Writing has almost crashed. The 1,000-a-day minimum quota has been broached, downwards, despite working when I can to make it up. I can point to a whole host of reasons why, including a new grandson and supporting my daughter, but the reality is that something has had to give.
Take yesterday, for example: radio show in the morning, pop back to check on a carpenter finishing our kitchen, then a drive up to Birmingham for an evening book launch & publishing group launch, sleep overnight, drive back, sort out Shipton Shorts, handle admin, continue some marketing stuff to help with this year’s Orwell Dystopian Fiction Prize, drive to local library to support the Summer Reading Challenge, then back home. Rest. Whither writing? Sure, a blog entry, but it’s not the 1000 words.
Trouble is, that in these situations, I always feel like pushing myself to do more. Such behaviour is a mistake, though, a habit from the past. The reality is that all these activities have to be surrounded by, and enmeshed within, Pain Management. For others, that may seem to slow things down; for me, it’s as fast as I can go without punishing myself.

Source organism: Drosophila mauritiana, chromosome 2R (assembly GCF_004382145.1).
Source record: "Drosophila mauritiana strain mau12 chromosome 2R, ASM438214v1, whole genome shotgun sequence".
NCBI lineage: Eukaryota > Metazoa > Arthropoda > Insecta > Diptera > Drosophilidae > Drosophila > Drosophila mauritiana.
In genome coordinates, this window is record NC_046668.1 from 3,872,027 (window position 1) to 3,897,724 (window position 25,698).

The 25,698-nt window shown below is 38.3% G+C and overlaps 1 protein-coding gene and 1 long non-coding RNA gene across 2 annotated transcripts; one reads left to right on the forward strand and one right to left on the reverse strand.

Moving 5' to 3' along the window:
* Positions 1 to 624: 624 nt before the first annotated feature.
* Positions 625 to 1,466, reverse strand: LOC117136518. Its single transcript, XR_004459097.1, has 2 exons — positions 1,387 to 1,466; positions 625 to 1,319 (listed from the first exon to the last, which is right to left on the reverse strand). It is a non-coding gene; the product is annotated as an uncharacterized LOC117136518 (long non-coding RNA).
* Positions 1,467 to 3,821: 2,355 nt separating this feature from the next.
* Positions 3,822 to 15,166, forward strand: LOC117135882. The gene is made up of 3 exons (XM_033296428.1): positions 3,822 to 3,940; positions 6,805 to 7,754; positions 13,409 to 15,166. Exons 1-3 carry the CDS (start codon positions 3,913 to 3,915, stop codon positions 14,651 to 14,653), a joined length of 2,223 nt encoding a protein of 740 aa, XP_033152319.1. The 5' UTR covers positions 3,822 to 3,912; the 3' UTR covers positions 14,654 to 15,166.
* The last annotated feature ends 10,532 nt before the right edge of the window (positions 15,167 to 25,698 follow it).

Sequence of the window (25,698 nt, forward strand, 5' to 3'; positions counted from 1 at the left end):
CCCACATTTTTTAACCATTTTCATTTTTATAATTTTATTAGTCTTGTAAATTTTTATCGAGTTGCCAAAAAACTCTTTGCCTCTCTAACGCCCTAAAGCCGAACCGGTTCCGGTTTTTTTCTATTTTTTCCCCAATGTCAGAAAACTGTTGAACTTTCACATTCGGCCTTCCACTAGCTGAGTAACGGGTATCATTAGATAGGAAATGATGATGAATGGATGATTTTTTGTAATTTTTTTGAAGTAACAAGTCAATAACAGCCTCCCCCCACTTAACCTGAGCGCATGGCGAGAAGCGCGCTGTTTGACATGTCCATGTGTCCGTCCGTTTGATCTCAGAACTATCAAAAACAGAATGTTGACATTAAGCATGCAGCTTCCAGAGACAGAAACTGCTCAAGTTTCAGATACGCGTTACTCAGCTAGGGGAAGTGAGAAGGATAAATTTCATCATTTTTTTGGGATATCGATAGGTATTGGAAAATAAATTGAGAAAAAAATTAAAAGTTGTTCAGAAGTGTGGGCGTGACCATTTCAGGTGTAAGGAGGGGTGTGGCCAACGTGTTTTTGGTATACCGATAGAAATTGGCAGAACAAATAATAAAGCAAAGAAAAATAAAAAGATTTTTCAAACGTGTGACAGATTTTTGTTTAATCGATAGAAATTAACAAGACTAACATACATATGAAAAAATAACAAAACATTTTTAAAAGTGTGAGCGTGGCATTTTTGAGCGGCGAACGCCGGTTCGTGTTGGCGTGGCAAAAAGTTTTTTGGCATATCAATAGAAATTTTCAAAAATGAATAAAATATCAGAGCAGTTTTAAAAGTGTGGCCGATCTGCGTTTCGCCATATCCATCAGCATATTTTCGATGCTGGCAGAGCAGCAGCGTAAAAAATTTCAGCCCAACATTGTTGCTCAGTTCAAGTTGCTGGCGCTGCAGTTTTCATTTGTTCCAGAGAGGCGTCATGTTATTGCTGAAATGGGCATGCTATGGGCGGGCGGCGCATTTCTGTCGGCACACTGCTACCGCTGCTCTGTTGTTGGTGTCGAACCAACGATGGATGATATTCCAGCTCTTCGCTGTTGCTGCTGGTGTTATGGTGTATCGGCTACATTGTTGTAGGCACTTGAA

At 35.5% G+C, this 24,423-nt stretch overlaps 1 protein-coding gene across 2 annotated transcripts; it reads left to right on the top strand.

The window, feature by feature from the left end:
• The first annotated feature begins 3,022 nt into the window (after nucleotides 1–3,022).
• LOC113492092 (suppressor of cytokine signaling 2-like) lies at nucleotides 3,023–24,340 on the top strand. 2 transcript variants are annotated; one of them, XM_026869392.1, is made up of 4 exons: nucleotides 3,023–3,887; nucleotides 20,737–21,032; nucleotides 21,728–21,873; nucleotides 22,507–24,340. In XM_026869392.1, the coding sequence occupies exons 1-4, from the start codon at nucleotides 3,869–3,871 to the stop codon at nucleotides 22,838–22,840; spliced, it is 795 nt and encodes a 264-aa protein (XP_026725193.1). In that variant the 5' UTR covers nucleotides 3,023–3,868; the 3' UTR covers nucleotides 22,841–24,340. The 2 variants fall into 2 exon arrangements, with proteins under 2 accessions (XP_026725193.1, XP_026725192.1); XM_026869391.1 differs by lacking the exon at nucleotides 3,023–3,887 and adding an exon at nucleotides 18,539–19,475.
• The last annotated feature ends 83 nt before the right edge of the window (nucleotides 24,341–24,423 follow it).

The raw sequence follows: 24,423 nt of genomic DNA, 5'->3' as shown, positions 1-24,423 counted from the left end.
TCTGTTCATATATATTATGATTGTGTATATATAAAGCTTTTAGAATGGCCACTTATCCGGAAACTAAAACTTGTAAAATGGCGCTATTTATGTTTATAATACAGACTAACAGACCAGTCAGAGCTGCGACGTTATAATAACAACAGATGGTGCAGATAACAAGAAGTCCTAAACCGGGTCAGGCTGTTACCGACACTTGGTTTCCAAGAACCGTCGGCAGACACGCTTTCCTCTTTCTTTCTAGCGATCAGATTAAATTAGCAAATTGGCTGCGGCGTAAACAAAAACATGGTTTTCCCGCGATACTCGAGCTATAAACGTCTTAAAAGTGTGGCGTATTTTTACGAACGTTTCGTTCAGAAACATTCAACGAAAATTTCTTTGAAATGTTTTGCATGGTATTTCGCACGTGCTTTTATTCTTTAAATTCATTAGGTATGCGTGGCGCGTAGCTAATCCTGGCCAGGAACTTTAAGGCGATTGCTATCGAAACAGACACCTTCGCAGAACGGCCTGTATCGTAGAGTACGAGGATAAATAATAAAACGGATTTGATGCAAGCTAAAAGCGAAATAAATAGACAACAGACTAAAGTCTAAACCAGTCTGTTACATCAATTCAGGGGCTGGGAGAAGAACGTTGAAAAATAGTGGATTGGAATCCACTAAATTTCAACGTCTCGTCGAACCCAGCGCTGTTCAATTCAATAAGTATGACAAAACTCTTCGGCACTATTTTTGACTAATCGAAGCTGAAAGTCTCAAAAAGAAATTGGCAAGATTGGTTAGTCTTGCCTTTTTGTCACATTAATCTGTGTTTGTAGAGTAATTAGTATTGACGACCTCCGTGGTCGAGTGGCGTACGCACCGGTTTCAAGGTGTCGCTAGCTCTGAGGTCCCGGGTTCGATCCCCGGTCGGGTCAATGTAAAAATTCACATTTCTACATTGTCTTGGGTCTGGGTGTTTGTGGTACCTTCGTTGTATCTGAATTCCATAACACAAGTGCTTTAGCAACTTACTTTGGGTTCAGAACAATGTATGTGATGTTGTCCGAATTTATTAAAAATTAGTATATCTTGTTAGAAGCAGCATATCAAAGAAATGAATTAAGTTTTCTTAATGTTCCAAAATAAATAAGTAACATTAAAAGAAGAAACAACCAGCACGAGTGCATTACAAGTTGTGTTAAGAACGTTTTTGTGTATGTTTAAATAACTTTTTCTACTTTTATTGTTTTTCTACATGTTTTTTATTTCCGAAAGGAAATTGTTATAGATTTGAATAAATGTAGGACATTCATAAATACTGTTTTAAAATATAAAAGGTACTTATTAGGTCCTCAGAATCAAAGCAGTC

That’s the unfortunate fact about managing chronic pain: either you accept yourself as you are and do what you can within the enabling-constraints of your pain management regimen, or you go on the intense-work/flatline-crash cycle. To avoid the push-crash cycle, prioritisation becomes key – what is most important? The decisions that must be made are frequently uncomfortable. In this case, despite what I really want to do, other commitments and investigation temporarily overrides the 1,000-words-a-day commitment.
I hate having to make such a decision for I think that 1K-a-day is important. At least most of the sidetracks were all relating to writing and reading, though, so that’s something to console myself with.
Back to normality tomorrow.